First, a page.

David Boder

[In Russian] Это была немецкая бомба?

Andrius Suvalkaitis

Немецкая бомба.

Andrius Suvalkaitis

[In Lithuanian] Kalėjime kilo didelė panika. Visi kalėjimo sargai, enkavedistai, prižiūrėtojai puolė lakstyt po kalėjimą, visus suimtuosius iÅvarė lauk į kiemą. Kurie buvo nuteisti daugiau ar mažiau, visus iki vienam ir be teismo visus kalinius suvarė į kiemą. Kieme girdėjos ir koridoriuj Åaudymas. Kalėjime visus nuteistuosius mirt arba didelėm bausmėm, suÅaudė kalėjimo kieme, suvarę į antrą pusę. Mus visus sustatė į tvorą žiūrint, iÅkėlus rankas aukÅtyn, ir tuo momentu vaikÅčioj aplinkui visokie sargai enkavedistai ir Åaukė. Mes manėm, kad ir mus tam kieme suÅaudys, bet vėliau iÅ jų skaitymo kiek buvo galima suprast, atskaitė mus apie tūkstantį du Åimtus žmoniųâmūsų tarpe buvo daugiausia lietuvių, buvo dalis lenkų, keletas latvių,âir varė visus gilyn į Rusi.. į Rusiją pėsčius. Ėjom pėsti tris paras, tris dienas ir tris naktis, maža valgę ir beveik nemigę. Valgyt gavom tik tą, ką enkavedistai iÅmesdavo iÅ maÅinų, patys valgę. IÅ paskui važiavo maÅinos, maÅinose važiavo enkavedistai, enkavedistai keitėsi pamainomsâkuomet vieni pavargdavo, sėsdavosi į maÅinas, kiti eidavo. Pražygiavus gerą galą vienam miÅkelyâmiÅkelio pavadinimo dabar aÅ neprisimenuâbuvo toks kaip ir postovis. Pailsėt davė tik tokiu momentu, kada krito minia ir negalėjo paeitiâdidesnė pusė krisdavo, tada mums leisdavo Åiek tiek pailsėt. Pagaliau tam miÅkely suÅaudė gana daug žmonių, ir likusius visus varė tolyn. Pagaliau trečią dieną pavakariais pražygiavus pro Červenę prie vieno miÅkelio netolimai upelio panaÅaus į lietuviÅką Nevėžį gilumo ir sriaunumo atžvilgiu, ir prie to upelio leido atseit poilsį. Ir tam poilsyâa mes kaip sykis neÅėm kartu dviejuosâaÅ ir dar vienas prietelis pulkininką Petruitįâant rankų, ir mes sumerkėm vis kojas į tą upelį, kad atgaut bent kiek, Åiek tiek . . . atgaivint kraują, nes buvom privargę, nevalgę, iÅalkę ir be to, nuo tardymo iÅkankinti. Mano asmeniÅkai kojos buvo sudaužytos čia taip, kad vos į kelnes tilpo. Tuo momentu antrasis prietelis, kuris stovėjo, man sudavė per petį ranka ir pasakėâžiūrėk, Andriau, į užpakalį. Kuomet aÅ atsisukau į užpakalį pamačiau įstatytus aplinkui kulkosvaidžius. Ir po to mano tų enkavedistų vadas sukomandavo stot visiem ir gult. Po Åito momento prasidėjo Åaudymas. SuÅaudė mūsų visą minią, kiek mūs buvo ten. Laimei, ant manęs iÅ karto užkrito negyvi lavonai. Buvo toks, matyt, laimės momentas, likimasâmes visi trys kai buvom, ir sugulėm į tokią vagą. Sugulėm visi, ir laimei krito ant mūs lavonai, paskiau tas egzekucija tęsėsi maždaug tris valandas. Po trijų valandų nurimo, nutilo kulkosvaidžių Åaudymai, pasigirdo vaikÅčiojimas, keiksmas rusiÅkas enkavedistų, ir gyvus, kurie nebuvo visiÅkai nuÅauti, durtuvais subadė galvas arba kastuvėliais suskaldė pakauÅius žmonėms. Po Åito visai nurimus jiems, kada jau pasidarė tyla, pradėjo, aÅ pradėjau judintis, nes ant manęs kuomet gulėjo dvylika lavonų, aÅ buvau kraujy pasruvęs visas. Apie mane nieko nebuvo daugiau iÅskiriant svetimo kraujo. Tuo momentu aÅ pasijudinau, numečiau pirmuosius lavonus nuo galvos, pakėlęs galvą apsidairiau, ar nesimato kas nors,ânieko nesimatė, tik tuÅčias lavonų laukas. Tuo momentu aÅ pakėlęs galvą atsisėdau, pradėjau Åaukt, pradėjau Åaukt, iÅgirdau vieną duslų balsą. Ir Åtai atsikėlė vienas prietelis, mes atsikėlėm abudu, pradėjom vaikÅčiot po lavonų lauk,ą iÅgirdom duslų balsą. IÅgirdę Åį duslų balsą pribėgom, iÅgelbėjom tuojaus pulkininką Petruitį. Petruitis atsikėlė, mes tikiedamiesi, kad mes esam gyvi, yra dar ir daugiau gyvų, Åaukėm ir vaikÅčiojom po minią, po ko.. Åitą, lavonų lauką. Bet tuo momentu kitam kraÅte atsikėlė dar trys lietuviai ir du lenkai. IÅ to dvylika Åimtų mes atsikėlėm iÅ viso aÅtuoni žmonės, ÅeÅi lietuviai ir du lenkai. Paskiau, kada mes vaikÅčiojom tikiedamiesi surast daugiau ką nors, bet deja, tuo momentu enkavedistai pavažiavę toliau žemyn už krūmų laukė ir sekė mus. Pastebėję vaikÅčiojant žmones po lavonų lauką paleido maÅiną ir kulkosvaidžių Åūvius ir pradėjo važiuot artyn prie mūs, tikiedamiesi mus pagaut. Bet tuo momentu mes, k . . . kuomet jie paleido Åūvius, nuo mūs buvo miÅkas maždaug du Åimtai metrų, ir toj pusėjâkairėj pusėj kelio, ir čia grįžtant buvo rugių laukas. Per tą rugių lauką laimingai pasprukom apÅaudomi į miÅką. Ką bū darę toliau enkavedistaiâaiÅku, būt mus ieÅkoję, bet tuo momentu užskrido vokiečių aviacijos lėktuvai, ir pradėjo apÅaudyt jų maÅinas.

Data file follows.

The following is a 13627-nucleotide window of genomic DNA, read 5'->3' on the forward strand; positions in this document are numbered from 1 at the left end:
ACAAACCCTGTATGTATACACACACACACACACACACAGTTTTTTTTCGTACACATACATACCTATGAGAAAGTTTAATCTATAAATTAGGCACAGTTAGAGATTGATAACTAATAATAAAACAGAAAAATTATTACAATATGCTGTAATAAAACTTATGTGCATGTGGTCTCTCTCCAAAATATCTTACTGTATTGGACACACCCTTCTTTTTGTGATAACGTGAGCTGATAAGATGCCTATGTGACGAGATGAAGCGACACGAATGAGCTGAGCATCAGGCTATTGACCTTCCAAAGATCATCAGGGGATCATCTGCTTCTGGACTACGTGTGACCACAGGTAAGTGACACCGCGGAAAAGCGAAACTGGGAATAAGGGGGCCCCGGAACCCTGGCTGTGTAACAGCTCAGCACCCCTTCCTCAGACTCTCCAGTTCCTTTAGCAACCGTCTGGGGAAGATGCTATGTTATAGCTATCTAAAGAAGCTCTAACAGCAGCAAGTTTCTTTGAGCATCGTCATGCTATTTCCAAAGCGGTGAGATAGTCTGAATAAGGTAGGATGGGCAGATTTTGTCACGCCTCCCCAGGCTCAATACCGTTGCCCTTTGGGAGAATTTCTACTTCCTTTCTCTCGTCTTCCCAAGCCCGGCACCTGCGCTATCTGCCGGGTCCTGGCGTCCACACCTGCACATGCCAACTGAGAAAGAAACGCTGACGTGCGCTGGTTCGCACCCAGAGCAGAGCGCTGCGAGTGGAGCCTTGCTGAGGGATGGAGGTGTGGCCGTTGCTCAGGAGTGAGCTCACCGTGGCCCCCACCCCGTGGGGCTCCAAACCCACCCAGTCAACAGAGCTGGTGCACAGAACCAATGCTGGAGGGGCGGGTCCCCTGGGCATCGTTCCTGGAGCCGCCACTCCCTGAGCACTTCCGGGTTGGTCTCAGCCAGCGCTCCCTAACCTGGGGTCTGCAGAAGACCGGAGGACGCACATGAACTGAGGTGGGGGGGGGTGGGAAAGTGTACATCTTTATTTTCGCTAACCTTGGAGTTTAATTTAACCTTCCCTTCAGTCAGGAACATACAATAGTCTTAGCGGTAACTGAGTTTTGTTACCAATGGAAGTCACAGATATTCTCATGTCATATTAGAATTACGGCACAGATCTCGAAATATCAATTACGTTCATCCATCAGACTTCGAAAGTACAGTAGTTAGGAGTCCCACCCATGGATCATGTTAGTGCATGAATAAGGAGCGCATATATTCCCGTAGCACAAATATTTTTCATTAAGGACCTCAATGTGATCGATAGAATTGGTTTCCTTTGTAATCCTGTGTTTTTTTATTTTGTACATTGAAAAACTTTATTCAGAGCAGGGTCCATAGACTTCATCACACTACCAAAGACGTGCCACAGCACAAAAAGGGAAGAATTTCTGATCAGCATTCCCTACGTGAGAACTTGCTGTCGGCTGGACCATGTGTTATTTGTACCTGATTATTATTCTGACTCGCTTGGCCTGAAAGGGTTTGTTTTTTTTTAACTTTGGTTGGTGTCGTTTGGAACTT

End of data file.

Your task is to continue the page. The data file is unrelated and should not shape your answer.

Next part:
David Boder

[In German] Ich will, dass Sie mir selbst erzÃhlen sollen, was hat Ihnen persÃnlichâ Ihnen selbst passiert, wenn die Deutschen nach Litauen gekommen sind.

Andrius Suvalkaitis

Ja dass ich komme . . .

Andrius Suvalkaitis

Deutsch. Ich kann sprechen Sie. Wir hatten gekommen zu michâich hatte gefangen. Ich dann ich kann sprechenâich kann Sie sprechen Ãber ich hatte gekommen zurÃckâvon die Gefangen- welche haben gemacht und welchen Berufâin Deutsch.

David Boder

Sprechen Sie Litauish.

Andrius Suvalkaitis

Gut, spreche ich Litauisch wieder.

Andrius Suvalkaitis